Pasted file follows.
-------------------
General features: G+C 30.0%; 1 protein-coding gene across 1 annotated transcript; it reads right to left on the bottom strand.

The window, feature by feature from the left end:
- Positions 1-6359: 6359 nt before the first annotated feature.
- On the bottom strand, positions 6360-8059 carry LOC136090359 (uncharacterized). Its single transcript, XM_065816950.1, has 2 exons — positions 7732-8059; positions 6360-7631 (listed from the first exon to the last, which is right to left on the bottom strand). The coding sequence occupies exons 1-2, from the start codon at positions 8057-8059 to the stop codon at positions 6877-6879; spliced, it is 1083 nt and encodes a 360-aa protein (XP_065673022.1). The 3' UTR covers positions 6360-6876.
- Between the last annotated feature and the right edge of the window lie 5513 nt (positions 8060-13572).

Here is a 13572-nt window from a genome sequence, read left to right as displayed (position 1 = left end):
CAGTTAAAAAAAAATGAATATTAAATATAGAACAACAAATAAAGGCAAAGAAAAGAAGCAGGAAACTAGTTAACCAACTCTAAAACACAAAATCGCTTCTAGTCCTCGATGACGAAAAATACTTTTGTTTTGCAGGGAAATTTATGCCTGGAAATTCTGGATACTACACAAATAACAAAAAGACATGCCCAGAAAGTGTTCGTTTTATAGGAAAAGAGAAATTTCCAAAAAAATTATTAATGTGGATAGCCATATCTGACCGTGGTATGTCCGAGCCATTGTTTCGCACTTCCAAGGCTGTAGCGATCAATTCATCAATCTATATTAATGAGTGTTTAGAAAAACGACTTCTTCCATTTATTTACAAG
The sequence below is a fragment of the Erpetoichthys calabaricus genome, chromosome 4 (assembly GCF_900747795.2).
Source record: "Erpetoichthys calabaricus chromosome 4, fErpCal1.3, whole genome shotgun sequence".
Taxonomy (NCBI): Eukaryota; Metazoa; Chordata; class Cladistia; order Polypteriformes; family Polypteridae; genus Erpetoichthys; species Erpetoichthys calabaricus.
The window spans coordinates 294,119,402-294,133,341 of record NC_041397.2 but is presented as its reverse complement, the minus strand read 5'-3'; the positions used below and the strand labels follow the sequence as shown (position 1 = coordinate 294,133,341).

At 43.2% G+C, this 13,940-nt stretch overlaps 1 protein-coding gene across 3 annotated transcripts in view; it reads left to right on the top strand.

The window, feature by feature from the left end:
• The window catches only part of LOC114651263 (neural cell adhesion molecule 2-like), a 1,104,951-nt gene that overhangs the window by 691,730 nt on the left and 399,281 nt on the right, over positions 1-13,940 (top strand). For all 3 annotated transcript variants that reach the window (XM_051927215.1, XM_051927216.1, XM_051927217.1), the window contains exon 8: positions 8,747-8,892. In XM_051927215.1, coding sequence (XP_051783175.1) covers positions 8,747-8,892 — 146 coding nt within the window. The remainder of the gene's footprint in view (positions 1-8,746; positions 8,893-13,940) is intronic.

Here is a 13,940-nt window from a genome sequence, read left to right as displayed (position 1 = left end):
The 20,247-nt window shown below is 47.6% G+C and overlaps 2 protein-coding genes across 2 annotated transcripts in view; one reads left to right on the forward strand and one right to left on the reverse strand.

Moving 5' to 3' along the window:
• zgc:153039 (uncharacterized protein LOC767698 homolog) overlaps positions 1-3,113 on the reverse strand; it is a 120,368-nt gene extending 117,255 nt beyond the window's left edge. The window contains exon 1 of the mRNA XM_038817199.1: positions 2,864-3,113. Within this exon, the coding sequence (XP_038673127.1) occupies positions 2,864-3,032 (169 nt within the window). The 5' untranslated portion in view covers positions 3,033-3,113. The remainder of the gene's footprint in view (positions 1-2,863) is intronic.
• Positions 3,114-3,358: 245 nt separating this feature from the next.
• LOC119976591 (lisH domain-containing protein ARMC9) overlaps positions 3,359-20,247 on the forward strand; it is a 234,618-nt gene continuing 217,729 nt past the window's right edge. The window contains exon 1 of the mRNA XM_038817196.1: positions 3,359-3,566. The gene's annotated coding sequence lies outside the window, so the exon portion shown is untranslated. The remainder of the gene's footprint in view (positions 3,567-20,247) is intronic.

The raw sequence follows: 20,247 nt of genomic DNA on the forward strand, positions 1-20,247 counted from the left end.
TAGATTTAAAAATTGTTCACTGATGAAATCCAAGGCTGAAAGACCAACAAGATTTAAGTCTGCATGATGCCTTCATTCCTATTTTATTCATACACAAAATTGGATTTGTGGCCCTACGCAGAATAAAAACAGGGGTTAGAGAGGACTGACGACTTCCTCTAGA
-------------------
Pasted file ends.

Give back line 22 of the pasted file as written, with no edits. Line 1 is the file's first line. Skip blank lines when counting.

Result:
TAGATTTAAAAATTGTTCACTGATGAAATCCAAGGCTGAAAGACCAACAAGATTTAAGTCTGCATGATGCCTTCATTCCTATTTTATTCATACACAAAATTGGATTTGTGGCCCTACGCAGAATAAAAACAGGGGTTAGAGAGGACTGACGACTTCCTCTAGA